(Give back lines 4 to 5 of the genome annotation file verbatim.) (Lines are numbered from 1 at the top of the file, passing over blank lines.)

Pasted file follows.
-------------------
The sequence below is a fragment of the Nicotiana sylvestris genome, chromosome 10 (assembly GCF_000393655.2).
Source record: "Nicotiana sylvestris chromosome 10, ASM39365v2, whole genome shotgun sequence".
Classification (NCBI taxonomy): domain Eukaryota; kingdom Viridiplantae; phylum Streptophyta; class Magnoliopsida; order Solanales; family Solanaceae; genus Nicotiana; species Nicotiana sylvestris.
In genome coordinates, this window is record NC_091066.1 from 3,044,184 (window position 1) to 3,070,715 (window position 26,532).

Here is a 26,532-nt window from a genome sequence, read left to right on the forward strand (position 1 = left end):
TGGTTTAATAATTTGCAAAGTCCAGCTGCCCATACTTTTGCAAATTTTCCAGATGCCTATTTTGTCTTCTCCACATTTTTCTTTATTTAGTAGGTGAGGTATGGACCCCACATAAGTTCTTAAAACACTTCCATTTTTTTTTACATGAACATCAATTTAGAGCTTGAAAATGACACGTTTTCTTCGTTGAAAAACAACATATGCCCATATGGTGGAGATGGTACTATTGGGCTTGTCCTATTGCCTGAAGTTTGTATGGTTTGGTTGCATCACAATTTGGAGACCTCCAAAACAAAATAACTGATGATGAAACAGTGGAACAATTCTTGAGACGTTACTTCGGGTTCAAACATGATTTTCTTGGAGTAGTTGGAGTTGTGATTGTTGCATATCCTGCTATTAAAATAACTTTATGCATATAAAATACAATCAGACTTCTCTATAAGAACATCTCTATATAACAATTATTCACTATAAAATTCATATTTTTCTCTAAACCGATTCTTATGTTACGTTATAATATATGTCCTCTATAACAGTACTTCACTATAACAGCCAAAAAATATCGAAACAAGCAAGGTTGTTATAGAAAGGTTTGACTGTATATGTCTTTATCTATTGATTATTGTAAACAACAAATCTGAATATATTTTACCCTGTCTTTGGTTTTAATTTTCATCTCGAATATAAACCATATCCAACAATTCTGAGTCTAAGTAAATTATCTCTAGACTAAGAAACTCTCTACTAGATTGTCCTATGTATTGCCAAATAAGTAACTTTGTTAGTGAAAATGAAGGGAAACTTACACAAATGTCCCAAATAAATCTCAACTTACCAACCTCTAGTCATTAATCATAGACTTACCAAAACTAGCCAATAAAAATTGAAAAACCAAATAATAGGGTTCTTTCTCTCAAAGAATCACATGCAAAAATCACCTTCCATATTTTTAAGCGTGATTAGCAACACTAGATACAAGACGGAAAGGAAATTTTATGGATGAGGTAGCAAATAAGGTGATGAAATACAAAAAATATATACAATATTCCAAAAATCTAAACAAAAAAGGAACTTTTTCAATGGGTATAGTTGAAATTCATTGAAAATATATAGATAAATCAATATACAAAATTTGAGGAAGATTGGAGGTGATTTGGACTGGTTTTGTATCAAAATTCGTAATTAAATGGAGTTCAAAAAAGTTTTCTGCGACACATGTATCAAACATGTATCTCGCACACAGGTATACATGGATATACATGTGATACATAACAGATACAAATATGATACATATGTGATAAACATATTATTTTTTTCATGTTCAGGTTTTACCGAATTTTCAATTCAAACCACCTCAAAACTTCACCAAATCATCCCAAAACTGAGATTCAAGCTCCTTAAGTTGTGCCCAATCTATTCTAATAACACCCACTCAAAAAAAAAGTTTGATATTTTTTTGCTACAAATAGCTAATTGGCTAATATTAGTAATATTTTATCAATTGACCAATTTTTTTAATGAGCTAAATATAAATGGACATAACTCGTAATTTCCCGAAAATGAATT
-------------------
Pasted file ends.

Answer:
In genome coordinates, this window is record NC_091066.1 from 3,044,184 (window position 1) to 3,070,715 (window position 26,532).

Here is a 26,532-nt window from a genome sequence, read left to right on the forward strand (position 1 = left end):